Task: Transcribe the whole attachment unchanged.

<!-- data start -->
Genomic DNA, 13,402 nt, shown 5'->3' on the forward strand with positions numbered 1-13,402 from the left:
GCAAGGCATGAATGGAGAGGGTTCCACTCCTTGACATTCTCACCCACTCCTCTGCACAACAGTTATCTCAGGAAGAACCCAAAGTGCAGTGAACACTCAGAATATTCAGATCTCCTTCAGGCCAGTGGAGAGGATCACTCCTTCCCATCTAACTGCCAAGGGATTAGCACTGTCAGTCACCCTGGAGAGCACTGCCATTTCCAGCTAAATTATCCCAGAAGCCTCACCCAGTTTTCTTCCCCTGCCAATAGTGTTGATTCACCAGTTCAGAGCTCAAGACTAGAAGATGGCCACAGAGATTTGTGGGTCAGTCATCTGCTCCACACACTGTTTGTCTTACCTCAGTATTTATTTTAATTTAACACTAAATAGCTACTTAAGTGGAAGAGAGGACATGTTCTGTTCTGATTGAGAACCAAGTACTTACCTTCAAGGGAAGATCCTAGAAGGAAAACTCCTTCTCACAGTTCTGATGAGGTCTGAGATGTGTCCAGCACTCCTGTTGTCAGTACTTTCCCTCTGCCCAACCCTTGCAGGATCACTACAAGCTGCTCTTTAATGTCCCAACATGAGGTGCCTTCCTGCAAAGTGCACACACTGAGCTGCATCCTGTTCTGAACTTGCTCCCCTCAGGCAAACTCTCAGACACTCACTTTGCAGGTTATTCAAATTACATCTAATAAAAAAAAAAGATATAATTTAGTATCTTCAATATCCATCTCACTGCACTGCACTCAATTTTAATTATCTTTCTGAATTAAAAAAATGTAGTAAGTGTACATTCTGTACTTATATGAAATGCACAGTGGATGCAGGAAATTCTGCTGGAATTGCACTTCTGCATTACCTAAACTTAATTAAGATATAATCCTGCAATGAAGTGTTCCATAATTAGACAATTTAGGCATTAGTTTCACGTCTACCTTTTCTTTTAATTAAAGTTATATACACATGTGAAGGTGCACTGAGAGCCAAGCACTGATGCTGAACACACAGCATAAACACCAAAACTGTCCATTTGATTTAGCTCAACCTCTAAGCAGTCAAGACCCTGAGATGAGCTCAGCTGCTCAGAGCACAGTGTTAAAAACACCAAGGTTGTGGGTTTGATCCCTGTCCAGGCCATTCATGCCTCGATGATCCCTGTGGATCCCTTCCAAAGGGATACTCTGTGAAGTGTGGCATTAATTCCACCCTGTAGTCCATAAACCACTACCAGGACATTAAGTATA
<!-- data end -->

Genomic DNA, 13,402 nt, shown 5'->3' on the forward strand with positions numbered 1-13,402 from the left:
GCAAGGCATGAATGGAGAGGGTTCCACTCCTTGACATTCTCACCCACTCCTCTGCACAACAGTTATCTCAGGAAGAACCCAAAGTGCAGTGAACACTCAGAATATTCAGATCTCCTTCAGGCCAGTGGAGAGGATCACTCCTTCCCATCTAACTGCCAAGGGATTAGCACTGTCAGTCACCCTGGAGAGCACTGCCATTTCCAGCTAAATTATCCCAGAAGCCTCACCCAGTTTTCTTCCCCTGCCAATAGTGTTGATTCACCAGTTCAGAGCTCAAGACTAGAAGATGGCCACAGAGATTTGTGGGTCAGTCATCTGCTCCACACACTGTTTGTCTTACCTCAGTATTTATTTTAATTTAACACTAAATAGCTACTTAAGTGGAAGAGAGGACATGTTCTGTTCTGATTGAGAACCAAGTACTTACCTTCAAGGGAAGATCCTAGAAGGAAAACTCCTTCTCACAGTTCTGATGAGGTCTGAGATGTGTCCAGCACTCCTGTTGTCAGTACTTTCCCTCTGCCCAACCCTTGCAGGATCACTACAAGCTGCTCTTTAATGTCCCAACATGAGGTGCCTTCCTGCAAAGTGCACACACTGAGCTGCATCCTGTTCTGAACTTGCTCCCCTCAGGCAAACTCTCAGACACTCACTTTGCAGGTTATTCAAATTACATCTAATAAAAAAAAAAGATATAATTTAGTATCTTCAATATCCATCTCACTGCACTGCACTCAATTTTAATTATCTTTCTGAATTAAAAAAATGTAGTAAGTGTACATTCTGTACTTATATGAAATGCACAGTGGATGCAGGAAATTCTGCTGGAATTGCACTTCTGCATTACCTAAACTTAATTAAGATATAATCCTGCAATGAAGTGTTCCATAATTAGACAATTTAGGCATTAGTTTCACGTCTACCTTTTCTTTTAATTAAAGTTATATACACATGTGAAGGTGCACTGAGAGCCAAGCACTGATGCTGAACACACAGCATAAACACCAAAACTGTCCATTTGATTTAGCTCAACCTCTAAGCAGTCAAGACCCTGAGATGAGCTCAGCTGCTCAGAGCACAGTGTTAAAAACACCAAGGTTGTGGGTTTGATCCCTGTCCAGGCCATTCATGCCTCGATGATCCCTGTGGATCCCTTCCAAAGGGATACTCTGTGAAGTGTGGCATTAATTCCACCCTGTAGTCCATAAACCACTACCAGGACATTAAGTATA